The people's approval should justify the acceptability of leaders, he said.

Chakraborty unafraid of the consequences

Image: Voters in Kolkata
Photographs: Jayanta Shaw/Reuters
Taking a dig at CPI-M General Secretary Prakash Karat and Politburo members Sitaram Yechury, Brinda Karat and Biman Bose, the West Bengal minister said, 'It is improper to formulate policies on the basis of some reports sitting pretty in an air conditioned room.'

He did not mince words, describing the Congress as the biggest anti-imperialist force in the country, and added that the Left would do better to walk in tandem with the Congress to hold a key position at the Centre.

When approached the minister on Tuesday, Chakraborty said he stood by every word he had said and was not afraid of the consequences.

On July 22 last year, the minister had raised his voice against the Politburo decision to seek Lok Sabha Speaker Somnath Chatterjee's resignation after the Left decided to withdrew support from the United Progressive Alliance government over the India-United States nuclear deal.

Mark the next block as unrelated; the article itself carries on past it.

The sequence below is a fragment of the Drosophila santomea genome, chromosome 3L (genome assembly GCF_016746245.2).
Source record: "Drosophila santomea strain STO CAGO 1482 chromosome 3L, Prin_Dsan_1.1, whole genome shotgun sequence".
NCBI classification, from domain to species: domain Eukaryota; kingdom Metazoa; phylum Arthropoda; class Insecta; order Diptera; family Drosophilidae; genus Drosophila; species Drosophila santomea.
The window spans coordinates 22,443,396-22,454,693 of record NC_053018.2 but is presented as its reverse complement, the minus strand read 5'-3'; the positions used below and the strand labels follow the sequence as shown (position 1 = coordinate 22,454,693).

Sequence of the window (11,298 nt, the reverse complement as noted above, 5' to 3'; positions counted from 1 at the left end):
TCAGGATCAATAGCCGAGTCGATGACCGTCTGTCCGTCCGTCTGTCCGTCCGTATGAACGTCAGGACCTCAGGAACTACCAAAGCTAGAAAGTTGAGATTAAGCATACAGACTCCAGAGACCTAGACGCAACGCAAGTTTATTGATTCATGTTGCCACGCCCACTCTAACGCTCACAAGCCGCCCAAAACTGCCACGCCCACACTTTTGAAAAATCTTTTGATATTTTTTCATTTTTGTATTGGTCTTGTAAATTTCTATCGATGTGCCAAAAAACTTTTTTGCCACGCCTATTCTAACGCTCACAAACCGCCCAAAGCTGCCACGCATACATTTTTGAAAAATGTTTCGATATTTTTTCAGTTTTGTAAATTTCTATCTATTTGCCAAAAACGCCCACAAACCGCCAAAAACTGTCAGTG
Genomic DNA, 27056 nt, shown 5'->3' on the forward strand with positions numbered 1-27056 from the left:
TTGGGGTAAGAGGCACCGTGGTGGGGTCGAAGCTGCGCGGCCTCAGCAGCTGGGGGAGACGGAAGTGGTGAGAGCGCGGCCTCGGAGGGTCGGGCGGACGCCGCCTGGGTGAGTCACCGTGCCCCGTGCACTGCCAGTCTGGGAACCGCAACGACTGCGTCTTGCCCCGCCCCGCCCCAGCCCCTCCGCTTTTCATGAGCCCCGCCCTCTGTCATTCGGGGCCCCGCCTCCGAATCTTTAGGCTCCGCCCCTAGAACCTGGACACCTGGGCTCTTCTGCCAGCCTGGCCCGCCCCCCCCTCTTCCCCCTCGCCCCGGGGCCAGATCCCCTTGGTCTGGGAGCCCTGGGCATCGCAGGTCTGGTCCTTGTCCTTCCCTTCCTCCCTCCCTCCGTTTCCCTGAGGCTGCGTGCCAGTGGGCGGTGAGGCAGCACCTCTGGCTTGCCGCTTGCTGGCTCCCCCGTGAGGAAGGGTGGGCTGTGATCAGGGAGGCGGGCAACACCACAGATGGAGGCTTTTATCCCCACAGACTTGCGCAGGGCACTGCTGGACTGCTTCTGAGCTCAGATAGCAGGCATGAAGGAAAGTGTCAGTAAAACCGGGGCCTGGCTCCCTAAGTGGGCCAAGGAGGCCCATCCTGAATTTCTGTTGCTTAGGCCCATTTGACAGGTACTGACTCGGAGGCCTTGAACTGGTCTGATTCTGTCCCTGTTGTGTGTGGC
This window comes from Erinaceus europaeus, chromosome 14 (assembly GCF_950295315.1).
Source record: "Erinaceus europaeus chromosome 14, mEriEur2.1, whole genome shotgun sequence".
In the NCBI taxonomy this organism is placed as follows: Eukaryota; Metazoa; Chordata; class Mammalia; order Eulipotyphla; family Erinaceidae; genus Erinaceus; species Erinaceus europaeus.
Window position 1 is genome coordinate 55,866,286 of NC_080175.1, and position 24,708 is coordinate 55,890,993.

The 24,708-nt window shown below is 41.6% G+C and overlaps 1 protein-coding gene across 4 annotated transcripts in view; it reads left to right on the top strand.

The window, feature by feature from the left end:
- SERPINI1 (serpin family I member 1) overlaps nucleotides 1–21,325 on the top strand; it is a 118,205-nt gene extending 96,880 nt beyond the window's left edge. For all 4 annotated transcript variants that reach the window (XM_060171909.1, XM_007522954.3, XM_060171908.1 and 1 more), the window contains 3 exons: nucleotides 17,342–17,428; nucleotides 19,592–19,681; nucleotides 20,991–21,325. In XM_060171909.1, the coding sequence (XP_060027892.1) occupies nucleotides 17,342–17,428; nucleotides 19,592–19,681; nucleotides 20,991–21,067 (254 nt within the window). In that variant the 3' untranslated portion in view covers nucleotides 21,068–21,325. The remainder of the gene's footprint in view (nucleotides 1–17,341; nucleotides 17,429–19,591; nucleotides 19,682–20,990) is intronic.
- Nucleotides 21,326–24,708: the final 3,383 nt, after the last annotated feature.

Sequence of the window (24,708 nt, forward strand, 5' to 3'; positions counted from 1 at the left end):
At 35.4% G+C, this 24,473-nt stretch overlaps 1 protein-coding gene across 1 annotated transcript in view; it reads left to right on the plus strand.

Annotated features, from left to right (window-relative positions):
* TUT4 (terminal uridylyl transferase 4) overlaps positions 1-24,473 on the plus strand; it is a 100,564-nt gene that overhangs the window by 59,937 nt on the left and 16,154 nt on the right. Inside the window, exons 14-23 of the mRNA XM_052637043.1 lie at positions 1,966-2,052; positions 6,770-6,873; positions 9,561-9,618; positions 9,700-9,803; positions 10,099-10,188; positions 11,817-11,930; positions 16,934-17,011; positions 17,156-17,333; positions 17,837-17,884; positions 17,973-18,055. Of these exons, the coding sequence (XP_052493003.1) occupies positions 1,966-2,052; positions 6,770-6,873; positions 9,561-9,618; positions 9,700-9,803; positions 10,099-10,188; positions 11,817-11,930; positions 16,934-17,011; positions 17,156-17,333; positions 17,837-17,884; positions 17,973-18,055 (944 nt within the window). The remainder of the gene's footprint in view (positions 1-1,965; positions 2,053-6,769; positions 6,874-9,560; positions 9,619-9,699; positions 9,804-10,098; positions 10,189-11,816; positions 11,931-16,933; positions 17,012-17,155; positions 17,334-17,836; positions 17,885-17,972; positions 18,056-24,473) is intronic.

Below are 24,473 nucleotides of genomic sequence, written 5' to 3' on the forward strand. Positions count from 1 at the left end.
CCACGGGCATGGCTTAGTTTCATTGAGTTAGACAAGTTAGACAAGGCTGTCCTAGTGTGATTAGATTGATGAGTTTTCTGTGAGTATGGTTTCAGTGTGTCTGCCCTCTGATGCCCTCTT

Chakraborty was slapped with a showcause notice for speaking his mind that time. This time too, the CPI-M's West Bengal boss Biman Bose said the party has no connection with Chakraborty's political assessment of the Congress.

'The comment made by comrade Subhas Chakraborty in an interview to a private news channel on May 11 has no connection with the political positioning of the CPI-M,' Bose said in a statement.

'The support to the Congress-led government was withdrawn by the party in July last year based on the unanimous decision by the central committee,' the statement said.

For the first time since 1952, Basu didn't vote

Image: Voters in Kolkata
Photographs: Dipak Chakraborty
According to Subhas Chakraborty, a protege of former chief minister Jyoti Basu, the summer heat has taken its toll on the CPI-M leader, who will be 95 on July 8.

Though Chakraborty appealed to the state chief electoral officer to make special arrangements for Basu, his appeal was rejected.

"A special request was made, but the law doesn't have any provision for postal ballot in such cases. A voter who has a problem can come to the booth in an ambulance," state Chief Electoral Officer Debashish Sen said.

Basu recently regretted his inability to campaign for Left Front candidates.